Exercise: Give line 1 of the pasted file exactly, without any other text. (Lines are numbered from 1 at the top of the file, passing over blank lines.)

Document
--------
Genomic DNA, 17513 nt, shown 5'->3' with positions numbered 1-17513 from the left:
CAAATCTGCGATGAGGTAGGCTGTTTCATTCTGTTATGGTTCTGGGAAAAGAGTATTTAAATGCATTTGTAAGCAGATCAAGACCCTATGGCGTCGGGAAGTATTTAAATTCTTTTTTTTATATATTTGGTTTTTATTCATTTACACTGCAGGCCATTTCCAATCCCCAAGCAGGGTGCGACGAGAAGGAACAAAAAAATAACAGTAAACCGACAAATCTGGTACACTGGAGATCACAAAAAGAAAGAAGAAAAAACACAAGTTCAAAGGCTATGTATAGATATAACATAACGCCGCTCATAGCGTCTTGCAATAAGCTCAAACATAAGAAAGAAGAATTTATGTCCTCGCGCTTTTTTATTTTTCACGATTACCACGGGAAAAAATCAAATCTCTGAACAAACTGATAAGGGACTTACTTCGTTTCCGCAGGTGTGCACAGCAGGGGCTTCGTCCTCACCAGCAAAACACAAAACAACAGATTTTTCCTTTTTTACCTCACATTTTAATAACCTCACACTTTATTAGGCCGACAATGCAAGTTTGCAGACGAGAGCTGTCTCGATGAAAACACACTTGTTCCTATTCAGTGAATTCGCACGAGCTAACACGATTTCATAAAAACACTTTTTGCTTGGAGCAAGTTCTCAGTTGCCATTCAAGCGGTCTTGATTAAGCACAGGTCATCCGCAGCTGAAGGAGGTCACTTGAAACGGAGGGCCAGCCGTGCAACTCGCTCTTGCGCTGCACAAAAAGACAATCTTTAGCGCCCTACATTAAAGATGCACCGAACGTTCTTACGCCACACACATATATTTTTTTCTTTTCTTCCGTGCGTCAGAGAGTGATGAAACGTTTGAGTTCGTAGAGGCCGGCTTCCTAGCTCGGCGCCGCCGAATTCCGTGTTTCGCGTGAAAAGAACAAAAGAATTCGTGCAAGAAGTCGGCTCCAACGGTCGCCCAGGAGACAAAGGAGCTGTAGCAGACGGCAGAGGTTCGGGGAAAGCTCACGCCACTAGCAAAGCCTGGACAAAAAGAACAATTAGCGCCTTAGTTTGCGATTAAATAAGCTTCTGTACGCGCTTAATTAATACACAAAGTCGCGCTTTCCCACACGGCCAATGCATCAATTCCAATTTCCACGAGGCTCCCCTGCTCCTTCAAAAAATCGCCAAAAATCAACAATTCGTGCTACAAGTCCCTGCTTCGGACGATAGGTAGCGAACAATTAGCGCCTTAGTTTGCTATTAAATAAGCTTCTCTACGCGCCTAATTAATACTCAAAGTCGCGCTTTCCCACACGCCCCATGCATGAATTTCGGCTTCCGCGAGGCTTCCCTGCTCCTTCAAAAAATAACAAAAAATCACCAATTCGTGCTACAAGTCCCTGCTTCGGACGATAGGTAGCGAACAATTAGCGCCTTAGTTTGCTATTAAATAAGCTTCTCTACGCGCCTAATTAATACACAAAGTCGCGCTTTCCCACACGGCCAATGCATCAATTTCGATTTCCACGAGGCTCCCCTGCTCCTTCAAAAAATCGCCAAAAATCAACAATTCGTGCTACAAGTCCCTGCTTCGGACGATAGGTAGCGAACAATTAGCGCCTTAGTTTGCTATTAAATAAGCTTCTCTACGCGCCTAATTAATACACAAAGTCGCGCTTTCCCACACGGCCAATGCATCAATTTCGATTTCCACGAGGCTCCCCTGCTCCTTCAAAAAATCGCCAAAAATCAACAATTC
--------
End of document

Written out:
Genomic DNA, 17513 nt, shown 5'->3' with positions numbered 1-17513 from the left: